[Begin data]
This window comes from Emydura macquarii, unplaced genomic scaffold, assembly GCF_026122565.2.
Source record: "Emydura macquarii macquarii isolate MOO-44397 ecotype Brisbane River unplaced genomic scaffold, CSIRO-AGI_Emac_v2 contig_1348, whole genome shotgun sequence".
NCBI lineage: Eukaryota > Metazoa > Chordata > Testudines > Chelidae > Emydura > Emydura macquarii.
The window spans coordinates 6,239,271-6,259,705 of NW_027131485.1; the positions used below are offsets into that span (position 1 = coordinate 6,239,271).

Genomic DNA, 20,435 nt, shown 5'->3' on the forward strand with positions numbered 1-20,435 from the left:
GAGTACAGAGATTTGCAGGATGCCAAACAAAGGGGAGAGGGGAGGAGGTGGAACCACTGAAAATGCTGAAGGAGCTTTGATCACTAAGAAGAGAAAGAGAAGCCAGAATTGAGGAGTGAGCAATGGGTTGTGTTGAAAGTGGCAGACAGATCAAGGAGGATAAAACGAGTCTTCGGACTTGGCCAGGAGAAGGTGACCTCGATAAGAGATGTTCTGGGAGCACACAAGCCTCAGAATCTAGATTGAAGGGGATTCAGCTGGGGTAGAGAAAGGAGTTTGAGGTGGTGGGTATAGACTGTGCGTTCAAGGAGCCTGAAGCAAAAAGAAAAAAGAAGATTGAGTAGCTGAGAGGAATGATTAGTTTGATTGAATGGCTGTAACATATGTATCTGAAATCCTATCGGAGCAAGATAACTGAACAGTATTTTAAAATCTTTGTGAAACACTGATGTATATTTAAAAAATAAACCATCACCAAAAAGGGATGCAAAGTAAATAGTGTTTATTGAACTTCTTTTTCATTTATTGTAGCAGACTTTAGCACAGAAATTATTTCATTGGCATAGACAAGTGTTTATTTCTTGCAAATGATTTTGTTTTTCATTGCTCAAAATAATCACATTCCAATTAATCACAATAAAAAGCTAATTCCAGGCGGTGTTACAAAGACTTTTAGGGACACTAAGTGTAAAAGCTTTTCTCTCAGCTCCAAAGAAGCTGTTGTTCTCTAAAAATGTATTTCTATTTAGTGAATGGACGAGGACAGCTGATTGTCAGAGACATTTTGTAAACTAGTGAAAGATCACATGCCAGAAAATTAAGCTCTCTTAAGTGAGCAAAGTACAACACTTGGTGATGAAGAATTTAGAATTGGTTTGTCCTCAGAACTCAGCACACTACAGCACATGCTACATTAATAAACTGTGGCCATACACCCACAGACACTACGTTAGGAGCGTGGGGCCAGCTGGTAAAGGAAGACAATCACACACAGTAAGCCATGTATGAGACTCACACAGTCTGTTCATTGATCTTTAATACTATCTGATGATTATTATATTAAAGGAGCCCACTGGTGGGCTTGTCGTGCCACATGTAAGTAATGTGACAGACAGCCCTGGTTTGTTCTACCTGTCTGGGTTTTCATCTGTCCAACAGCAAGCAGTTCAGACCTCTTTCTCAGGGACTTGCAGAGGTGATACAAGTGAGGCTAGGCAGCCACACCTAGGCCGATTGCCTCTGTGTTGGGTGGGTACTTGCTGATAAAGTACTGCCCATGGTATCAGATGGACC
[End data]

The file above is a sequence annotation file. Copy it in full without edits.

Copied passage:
This window comes from Emydura macquarii, unplaced genomic scaffold, assembly GCF_026122565.2.
Source record: "Emydura macquarii macquarii isolate MOO-44397 ecotype Brisbane River unplaced genomic scaffold, CSIRO-AGI_Emac_v2 contig_1348, whole genome shotgun sequence".
NCBI lineage: Eukaryota > Metazoa > Chordata > Testudines > Chelidae > Emydura > Emydura macquarii.
The window spans coordinates 6,239,271-6,259,705 of NW_027131485.1; the positions used below are offsets into that span (position 1 = coordinate 6,239,271).

Genomic DNA, 20,435 nt, shown 5'->3' on the forward strand with positions numbered 1-20,435 from the left:
GAGTACAGAGATTTGCAGGATGCCAAACAAAGGGGAGAGGGGAGGAGGTGGAACCACTGAAAATGCTGAAGGAGCTTTGATCACTAAGAAGAGAAAGAGAAGCCAGAATTGAGGAGTGAGCAATGGGTTGTGTTGAAAGTGGCAGACAGATCAAGGAGGATAAAACGAGTCTTCGGACTTGGCCAGGAGAAGGTGACCTCGATAAGAGATGTTCTGGGAGCACACAAGCCTCAGAATCTAGATTGAAGGGGATTCAGCTGGGGTAGAGAAAGGAGTTTGAGGTGGTGGGTATAGACTGTGCGTTCAAGGAGCCTGAAGCAAAAAGAAAAAAGAAGATTGAGTAGCTGAGAGGAATGATTAGTTTGATTGAATGGCTGTAACATATGTATCTGAAATCCTATCGGAGCAAGATAACTGAACAGTATTTTAAAATCTTTGTGAAACACTGATGTATATTTAAAAAATAAACCATCACCAAAAAGGGATGCAAAGTAAATAGTGTTTATTGAACTTCTTTTTCATTTATTGTAGCAGACTTTAGCACAGAAATTATTTCATTGGCATAGACAAGTGTTTATTTCTTGCAAATGATTTTGTTTTTCATTGCTCAAAATAATCACATTCCAATTAATCACAATAAAAAGCTAATTCCAGGCGGTGTTACAAAGACTTTTAGGGACACTAAGTGTAAAAGCTTTTCTCTCAGCTCCAAAGAAGCTGTTGTTCTCTAAAAATGTATTTCTATTTAGTGAATGGACGAGGACAGCTGATTGTCAGAGACATTTTGTAAACTAGTGAAAGATCACATGCCAGAAAATTAAGCTCTCTTAAGTGAGCAAAGTACAACACTTGGTGATGAAGAATTTAGAATTGGTTTGTCCTCAGAACTCAGCACACTACAGCACATGCTACATTAATAAACTGTGGCCATACACCCACAGACACTACGTTAGGAGCGTGGGGCCAGCTGGTAAAGGAAGACAATCACACACAGTAAGCCATGTATGAGACTCACACAGTCTGTTCATTGATCTTTAATACTATCTGATGATTATTATATTAAAGGAGCCCACTGGTGGGCTTGTCGTGCCACATGTAAGTAATGTGACAGACAGCCCTGGTTTGTTCTACCTGTCTGGGTTTTCATCTGTCCAACAGCAAGCAGTTCAGACCTCTTTCTCAGGGACTTGCAGAGGTGATACAAGTGAGGCTAGGCAGCCACACCTAGGCCGATTGCCTCTGTGTTGGGTGGGTACTTGCTGATAAAGTACTGCCCATGGTATCAGATGGACC